The Life-cycle Benefits of an Influential Early Childhood Program
This paper estimates the long-term benefits from an influential early childhood program targeting disadvantaged families. The program was evaluated by random assignment and followed participants through their mid-30s. It has substantial beneficial impacts on health, children's future labor incomes, crime, education, and mothers' labor incomes, with greater monetized benefits for males. Lifetime returns are estimated by pooling multiple data sets using testable economic models. The overall rate of return is 13.7% per annum, and the benefit/cost ratio is 7.3. These estimates are robust to numerous sensitivity analyses.
This research was supported in part by: the Buffett Early Childhood Fund; the Pritzker Children's Initiative; the Robert Wood Johnson Foundation's Policies for Action program; the Leonard D. Schaeffer Center for Health Policy and Economics; NIH grants NICHD R37HD065072, NICHD R01HD054702, NIA R24AG048081, and NIA P30AG024968; Successful Pathways from School to Work, an initiative of the University of Chicago's Committee on Education and funded by the Hymen Milgrom Supporting Organization; the Human Capital and Economic Opportunity Global Working Group, an initiative of the Center for the Economics of Human Development and funded by the Institute for New Economic Thinking; and the American Bar Foundation. The views expressed in this paper are solely those of the authors and do not necessarily represent those of the funders, the official views of the National Institutes of Health, nor the views of the National Bureau of Economic Research. The authors wish to thank Frances Campbell, Craig and Sharon Ramey, Margaret Burchinal, Carrie Bynum, and the staff of the Frank Porter Graham Child Development Institute at the University of North Carolina Chapel Hill for the use of data and source materials from the Carolina Abecedarian Project and the Carolina Approach to Responsive Education. Years of partnership and collaboration have made this work possible. Collaboration with Andrés Hojman, Yu Kyung Koh, Sylvi Kuperman, Stefano Mosso, Rodrigo Pinto, Joshua Shea, Jake Torcasso, and Anna Ziff on related work has strengthened the analysis in this paper. Collaboration with Bryan Tysinger of the Leonard D. Schaeffer Center for Health Policy and Economics at the University of Southern California on adapting the Future America Model is gratefully acknowledged. For helpful comments on various versions of the paper, we thank Stéphane Bonhomme, Flávio Cunha, Steven Durlauf, David Figlio, Dana Goldman, Ganesh Karapakula, Sidharth Moktan, Tanya Rajan, Azeem Shaikh, Jeffrey Smith, Matthew Tauzer, and Ed Vytlacil. We also benefited from helpful comments received at seminars at the Russell Sage Foundation in September, 2016 and at the Leonard D. Schaeffer Center for Health Policy and Economics in December, 2016. For information on the implementation of the Carolina Abecedarian Project and the Carolina Approach to Responsive Education and assistance in data acquisition, we thank Peg Burchinal, Carrie Bynum, Frances Campbell, and Elizabeth Gunn. For information on childcare in North Carolina, we thank Richard Clifford and Sue Russell. The set of codes to replicate the computations in this paper are posted in a repository. Interested parties can request to download all the files. The address of the repository is https://github.com/jorgelgarcia/abccare-cba. To replicate the results in this paper, contact any of the authors, who will put you in contact with the appropriate individuals to obtain access to restricted data. The Web Appendix for this paper is posted on http://cehd.uchicago.edu/ABC_CARE.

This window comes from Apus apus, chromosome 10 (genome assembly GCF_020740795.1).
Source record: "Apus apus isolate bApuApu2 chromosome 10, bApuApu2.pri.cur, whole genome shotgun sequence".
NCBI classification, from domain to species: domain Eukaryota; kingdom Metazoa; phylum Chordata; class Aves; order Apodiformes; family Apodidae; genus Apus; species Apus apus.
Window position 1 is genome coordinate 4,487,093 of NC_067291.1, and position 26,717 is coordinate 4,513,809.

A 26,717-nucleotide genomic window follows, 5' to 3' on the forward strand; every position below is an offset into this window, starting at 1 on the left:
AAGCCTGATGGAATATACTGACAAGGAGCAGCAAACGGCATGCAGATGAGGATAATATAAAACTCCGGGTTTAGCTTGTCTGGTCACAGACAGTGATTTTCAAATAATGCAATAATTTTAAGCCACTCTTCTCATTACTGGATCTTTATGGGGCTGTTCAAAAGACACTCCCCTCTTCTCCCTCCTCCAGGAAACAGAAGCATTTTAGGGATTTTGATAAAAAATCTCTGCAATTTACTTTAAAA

Jorge Luis García & James J. Heckman & Duncan Ermini Leaf & María José Prados, 2020. "Quantifying the Life-Cycle Benefits of an Influential Early-Childhood Program," Journal of Political Economy, vol 128(7), pages 2502-2541.